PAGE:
Executing the Stations of the Cross
Wednesday, March 23, 2022
By: Rev. Joel Simpson, Pastor, FUMC Taylorsville
Executing the Stations of the Cross
Recently, the men on Tennessee’s death row painted the Stations of the Cross. Christian tradition says these events happened leading up to the crucifixion of Jesus. These stations have been used for hundreds of years to contemplate the death and resurrection of Jesus. While awaiting their own execution, these men contemplated the state-sanctioned execution of Jesus.
These images have been made available free via Red Letter Christians for us to post and print, but the artists have asked that they not be sold or reproduced commercially. Use them in your Holy Week worship or to start conversations with people.
You may access the low resolution images here.
You may access the high resolution images (for large prints) here.
As Christians, we claim to believe in redemption, mercy, and grace. Yet, somewhere around 90% of executions happen in the Bible Belt,[i] and nearly all of the states actively executing inmates have a Christian Governor. In short, executions continue to exist because we as Christians allow it.
This truth should make us pause and question whether we truly believe in redemption, mercy, and grace…or if we only believe in it for ourselves.
Our United Methodist Church says, “The death penalty denies the power of Christ to redeem, restore, and transform all human beings.” (Social Principles ¶164.G)
All life is sacred, valued, and never beyond redemption.
To complicate matters further, for every eight (8) people executed, one (1) person on death row has been exonerated.[ii] This statistic recently changed. It used to be that for every nine (9) people, one (1) person on death row was exonerated. (Why did that number change? Have we been putting more innocent people on death row or is there just more people working to show the injustice that has been done?)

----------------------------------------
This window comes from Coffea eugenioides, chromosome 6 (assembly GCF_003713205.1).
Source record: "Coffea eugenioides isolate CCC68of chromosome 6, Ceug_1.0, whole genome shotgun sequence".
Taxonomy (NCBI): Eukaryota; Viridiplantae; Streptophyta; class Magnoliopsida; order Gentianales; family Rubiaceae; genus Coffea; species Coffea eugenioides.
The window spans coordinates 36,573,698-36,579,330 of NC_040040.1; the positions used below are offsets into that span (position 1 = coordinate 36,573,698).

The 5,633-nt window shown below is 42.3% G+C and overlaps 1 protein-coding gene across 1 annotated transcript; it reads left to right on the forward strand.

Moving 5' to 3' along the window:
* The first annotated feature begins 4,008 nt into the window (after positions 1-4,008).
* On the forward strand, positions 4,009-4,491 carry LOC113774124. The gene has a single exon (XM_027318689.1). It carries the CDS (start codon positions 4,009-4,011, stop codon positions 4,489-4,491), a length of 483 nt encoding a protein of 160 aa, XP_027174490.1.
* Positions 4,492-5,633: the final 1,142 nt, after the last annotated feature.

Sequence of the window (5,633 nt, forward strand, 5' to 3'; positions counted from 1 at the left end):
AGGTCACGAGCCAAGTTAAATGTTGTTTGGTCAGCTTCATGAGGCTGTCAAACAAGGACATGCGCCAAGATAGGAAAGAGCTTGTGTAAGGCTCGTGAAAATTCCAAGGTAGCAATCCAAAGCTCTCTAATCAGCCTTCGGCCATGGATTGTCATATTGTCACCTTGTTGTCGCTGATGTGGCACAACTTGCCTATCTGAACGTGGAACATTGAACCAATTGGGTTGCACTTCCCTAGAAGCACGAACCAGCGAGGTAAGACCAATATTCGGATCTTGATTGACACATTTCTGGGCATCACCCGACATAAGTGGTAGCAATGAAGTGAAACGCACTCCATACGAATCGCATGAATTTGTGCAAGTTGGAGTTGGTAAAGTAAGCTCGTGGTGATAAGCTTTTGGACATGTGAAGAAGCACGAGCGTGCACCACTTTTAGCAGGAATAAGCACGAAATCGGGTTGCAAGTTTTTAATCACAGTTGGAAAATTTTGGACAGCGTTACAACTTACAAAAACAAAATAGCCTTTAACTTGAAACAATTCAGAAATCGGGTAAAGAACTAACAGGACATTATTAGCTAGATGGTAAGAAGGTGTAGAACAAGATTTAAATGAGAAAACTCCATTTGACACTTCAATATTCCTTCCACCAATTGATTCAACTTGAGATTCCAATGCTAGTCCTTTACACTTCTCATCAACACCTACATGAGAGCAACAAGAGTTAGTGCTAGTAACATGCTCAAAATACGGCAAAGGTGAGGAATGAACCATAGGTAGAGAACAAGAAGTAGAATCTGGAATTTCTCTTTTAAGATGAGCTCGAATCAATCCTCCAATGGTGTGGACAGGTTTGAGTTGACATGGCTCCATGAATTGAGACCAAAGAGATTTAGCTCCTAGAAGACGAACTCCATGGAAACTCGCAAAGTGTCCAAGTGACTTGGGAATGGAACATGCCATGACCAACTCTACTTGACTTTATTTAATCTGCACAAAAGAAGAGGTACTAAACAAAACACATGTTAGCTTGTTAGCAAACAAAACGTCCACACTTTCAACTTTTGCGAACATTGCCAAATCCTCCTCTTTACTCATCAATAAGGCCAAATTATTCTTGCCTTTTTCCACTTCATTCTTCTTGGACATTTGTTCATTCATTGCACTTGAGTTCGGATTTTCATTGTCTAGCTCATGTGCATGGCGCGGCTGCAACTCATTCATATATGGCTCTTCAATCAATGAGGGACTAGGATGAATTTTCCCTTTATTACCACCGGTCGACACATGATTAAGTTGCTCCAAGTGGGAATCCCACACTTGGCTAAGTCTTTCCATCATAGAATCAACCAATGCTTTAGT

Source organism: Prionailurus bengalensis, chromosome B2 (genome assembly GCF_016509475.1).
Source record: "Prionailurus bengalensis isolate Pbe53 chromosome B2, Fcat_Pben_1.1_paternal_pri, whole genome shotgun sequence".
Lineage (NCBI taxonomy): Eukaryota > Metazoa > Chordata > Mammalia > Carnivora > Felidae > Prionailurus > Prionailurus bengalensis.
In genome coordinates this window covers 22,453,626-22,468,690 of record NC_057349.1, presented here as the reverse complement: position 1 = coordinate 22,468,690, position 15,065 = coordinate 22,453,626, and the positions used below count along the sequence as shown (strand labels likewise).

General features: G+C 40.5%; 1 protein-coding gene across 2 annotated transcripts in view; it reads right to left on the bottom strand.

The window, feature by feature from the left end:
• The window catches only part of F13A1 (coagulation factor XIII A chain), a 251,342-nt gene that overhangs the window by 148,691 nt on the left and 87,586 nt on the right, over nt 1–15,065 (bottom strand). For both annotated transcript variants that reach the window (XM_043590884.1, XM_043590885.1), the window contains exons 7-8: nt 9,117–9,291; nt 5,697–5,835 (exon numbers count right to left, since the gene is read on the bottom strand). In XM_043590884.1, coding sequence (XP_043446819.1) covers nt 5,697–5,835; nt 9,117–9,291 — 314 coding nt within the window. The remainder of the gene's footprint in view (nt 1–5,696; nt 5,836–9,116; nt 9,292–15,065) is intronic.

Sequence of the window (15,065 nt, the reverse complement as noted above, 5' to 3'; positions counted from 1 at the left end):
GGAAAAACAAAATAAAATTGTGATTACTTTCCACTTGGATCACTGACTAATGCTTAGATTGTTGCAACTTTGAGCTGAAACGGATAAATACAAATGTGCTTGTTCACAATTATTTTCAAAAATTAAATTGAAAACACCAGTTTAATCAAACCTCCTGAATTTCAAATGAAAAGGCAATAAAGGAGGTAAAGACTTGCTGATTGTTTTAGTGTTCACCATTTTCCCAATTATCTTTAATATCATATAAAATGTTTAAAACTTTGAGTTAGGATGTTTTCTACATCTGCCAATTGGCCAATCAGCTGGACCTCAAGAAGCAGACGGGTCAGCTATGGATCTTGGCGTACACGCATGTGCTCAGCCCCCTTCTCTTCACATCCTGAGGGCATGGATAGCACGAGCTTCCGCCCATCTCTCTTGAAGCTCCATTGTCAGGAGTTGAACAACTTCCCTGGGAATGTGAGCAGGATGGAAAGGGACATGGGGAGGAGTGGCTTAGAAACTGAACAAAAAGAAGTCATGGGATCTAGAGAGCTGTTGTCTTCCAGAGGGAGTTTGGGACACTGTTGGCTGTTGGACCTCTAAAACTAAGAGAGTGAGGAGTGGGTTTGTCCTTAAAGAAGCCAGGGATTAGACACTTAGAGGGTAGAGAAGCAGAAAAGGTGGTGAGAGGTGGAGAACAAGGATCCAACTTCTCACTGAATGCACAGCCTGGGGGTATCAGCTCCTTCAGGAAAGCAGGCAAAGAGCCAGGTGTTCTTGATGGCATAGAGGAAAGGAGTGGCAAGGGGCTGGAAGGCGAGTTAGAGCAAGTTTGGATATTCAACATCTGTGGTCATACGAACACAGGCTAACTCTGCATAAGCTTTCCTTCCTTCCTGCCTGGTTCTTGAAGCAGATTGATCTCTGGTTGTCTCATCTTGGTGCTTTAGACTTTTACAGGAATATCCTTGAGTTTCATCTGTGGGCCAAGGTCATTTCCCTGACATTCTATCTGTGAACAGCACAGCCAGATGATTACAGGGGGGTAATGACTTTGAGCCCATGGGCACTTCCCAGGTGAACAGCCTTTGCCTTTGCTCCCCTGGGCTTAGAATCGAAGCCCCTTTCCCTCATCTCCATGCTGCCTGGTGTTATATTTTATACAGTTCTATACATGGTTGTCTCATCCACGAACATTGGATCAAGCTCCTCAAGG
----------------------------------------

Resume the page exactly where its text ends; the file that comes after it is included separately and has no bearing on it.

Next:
How many innocent people have we executed? Rather than being crucified with Jesus, we may find ourselves standing with the centurion standing at the foot of the cross saying, “Surely this man was innocent” (Luke 23:47).
Ten of the eleven people executed in 2021 represented the most vulnerable or impaired of our society rather than the worst of us all. All but one had evidence of a serious mental illness, brain injury, developmental brain damage, intellectual disability, or serious childhood trauma, neglect, and/or abuse.[iii]
Being against the death penalty doesn’t mean being against justice. It means being against killing others to show that killing is wrong.
Being against the death penalty means choosing to believe nobody is beyond redemption.
May these images of our executed savior, created by men waiting to be executed, make us pause and wonder about mercy, grace, redemption, and forgiveness…our role in it all, and God’s role in it all.
From one of the men who helped create these images…
This piece of art is a commentary on the continuing battle for our collective moral worldview. It is a collaborative effort with several of my fellow artists, all of whom reside on Tennessee’s death row. Not all are Christians, or even religious. Several chose to be anonymous. I asked my fellow community members to help create this project to begin a conversation about what Justice looks like.
When Jesus was executed, Justice looked different than it does today. However, Justice today has some of the same components as it did back then. The guilty, as are the innocent, are subjected to this state-sanctioned process. As we understand it, state-sanctioned, means that, “We the People” – collectively speaking – uphold this system of Justice. So, based upon our support this system of Justice reflects our community’s sense of morals and values.
One of the biggest issues my sense of the “Christian” world has is dealing with the fact Jesus was not a Caucasian. This is also true here on death row, a microcosm of the larger “free-world” community. So we decided not to limit one another’s understanding of Jesus’ death or appearance.
During the two plus months it took to complete this project, we accepted criticism and positive critique from other non-participating community members. Some were fellow prisoners. Some were religious and secular volunteers. Some were correctional officers. It turned into a true community project.
I do not know how many opinions we changed inside during this project, but the dialogue was open and honest, beyond what even I imagined. Safe, open dialogue is a prerequisite for the community model created on this death row. We invited dialogue from anyone on how to change the paradigms of our collective lives with those that promote healing and reconciliation within our diverse communities.
In the Spirit of Love, Mercy, and Forgiveness,
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